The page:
News / Africa

    UN: Not Enough Planes to Transport People Fleeing Libyan Crisis

    Bangladeshi evacuees wait for food at a refugee camp near the Libyan and Tunisian border crossing of Ras Jdir after fleeing unrest in Libya March 11, 2011
    Bangladeshi evacuees wait for food at a refugee camp near the Libyan and Tunisian border crossing of Ras Jdir after fleeing unrest in Libya March 11, 2011

    The United Nations refugee agency reports evacuation flights from Tunisia and Egypt are not keeping pace with the number of new arrivals from Libya.  The UNHCR says about 2,500 people are arriving at the Tunisian border every day.

    The U.N. refugee agency reports 17,000 people are at the Tunisian transit camp waiting to go home.  The agency says they include 25 nationalities, most of them Bangladeshi.  

    The UNHCR says among them are some 800 people who cannot go home because they come from places such as Somalia.  It says other solutions will have to be found for them.

    Both the UNHCR and the International Organization for Migration are appealing for more long-haul flights to Bangladesh and other Asian and sub-Saharan African destinations to handle the crush of people.

    UNHCR spokeswoman Melissa Fleming says new arrivals recount having to pass through more than 100 military checkpoints between the Libyan capital, Tripoli, and the Ras Adjir border-crossing with Tunisia.

    “We have heard consistent reports, over and over again, that telephones, SIM cards and cash have been taken at these checkpoints and also numerous accounts of threats and discrimination on the basis of skin color throughout the country.  Intense fighting in the west is reportedly leading to limited access to hospitals with many new arrivals saying they were too afraid to venture out of their homes for food," she said.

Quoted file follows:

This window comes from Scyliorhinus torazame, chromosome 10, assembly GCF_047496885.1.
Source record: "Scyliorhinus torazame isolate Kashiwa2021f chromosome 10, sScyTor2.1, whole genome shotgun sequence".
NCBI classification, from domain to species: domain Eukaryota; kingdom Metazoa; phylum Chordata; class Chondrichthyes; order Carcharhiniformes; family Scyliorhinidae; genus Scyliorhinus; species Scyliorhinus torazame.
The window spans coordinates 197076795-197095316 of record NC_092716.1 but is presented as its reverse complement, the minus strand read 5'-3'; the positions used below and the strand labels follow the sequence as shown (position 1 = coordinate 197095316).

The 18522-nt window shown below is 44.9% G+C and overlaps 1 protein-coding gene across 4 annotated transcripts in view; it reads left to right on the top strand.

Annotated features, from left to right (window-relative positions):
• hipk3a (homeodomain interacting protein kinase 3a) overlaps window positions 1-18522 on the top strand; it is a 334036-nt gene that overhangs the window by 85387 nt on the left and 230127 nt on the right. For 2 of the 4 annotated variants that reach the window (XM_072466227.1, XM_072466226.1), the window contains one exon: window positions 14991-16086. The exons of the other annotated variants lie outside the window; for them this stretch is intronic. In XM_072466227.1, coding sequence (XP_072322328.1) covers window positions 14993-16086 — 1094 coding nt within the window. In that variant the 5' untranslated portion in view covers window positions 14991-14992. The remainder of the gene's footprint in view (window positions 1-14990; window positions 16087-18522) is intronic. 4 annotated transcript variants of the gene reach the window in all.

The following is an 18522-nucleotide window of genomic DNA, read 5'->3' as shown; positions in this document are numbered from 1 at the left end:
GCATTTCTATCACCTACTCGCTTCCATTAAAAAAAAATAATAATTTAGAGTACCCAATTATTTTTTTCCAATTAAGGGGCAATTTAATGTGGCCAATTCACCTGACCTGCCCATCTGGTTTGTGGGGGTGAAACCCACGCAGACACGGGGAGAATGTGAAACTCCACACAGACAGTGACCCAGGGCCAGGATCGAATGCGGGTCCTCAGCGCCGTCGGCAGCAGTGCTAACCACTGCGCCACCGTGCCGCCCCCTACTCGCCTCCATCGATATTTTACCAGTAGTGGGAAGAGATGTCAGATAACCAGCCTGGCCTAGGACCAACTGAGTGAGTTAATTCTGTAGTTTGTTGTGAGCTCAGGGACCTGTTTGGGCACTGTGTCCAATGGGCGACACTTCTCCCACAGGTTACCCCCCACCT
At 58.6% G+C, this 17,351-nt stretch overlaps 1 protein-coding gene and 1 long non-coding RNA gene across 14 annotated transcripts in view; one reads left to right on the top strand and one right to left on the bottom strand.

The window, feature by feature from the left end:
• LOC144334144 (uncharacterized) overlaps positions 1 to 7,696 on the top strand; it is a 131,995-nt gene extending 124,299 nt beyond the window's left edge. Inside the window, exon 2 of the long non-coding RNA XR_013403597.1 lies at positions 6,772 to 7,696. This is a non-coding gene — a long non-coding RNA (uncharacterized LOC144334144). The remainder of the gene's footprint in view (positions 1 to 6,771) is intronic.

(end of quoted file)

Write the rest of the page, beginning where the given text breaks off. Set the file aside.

Refugee spokeswoman Fleming says some Eritrean and Somali refugees who recently arrived in Tunisia tell aid workers of friends and family in Tripoli who are too afraid to leave their homes, shelters or hiding places to travel to the border.

    She says the UNHCR and other aid agencies in Tripoli so far have received close to 800 calls from refugees and asylum-seekers on their 24-hour hotline.  She says the refugees ask for help in obtaining the documents they need to leave the country.  Many convey their fears of being caught up in fighting.

    Fleming says an estimated 4,500 people are stranded at the Egyptian border, and the majority are Bangladeshi.  She says most people are sleeping in the open in the freezing cold.

    The UNHCR reports more than 230,000 people have fled the violence in Libya since the revolution erupted in mid-February.

    Follow our Middle East reports on Twitter
    and discuss them on our Facebook page.

    You May Like

    UN Observes International Day of Peacekeepers

    The U.N. honors 3,400 peacekeepers killed since first mission in 1948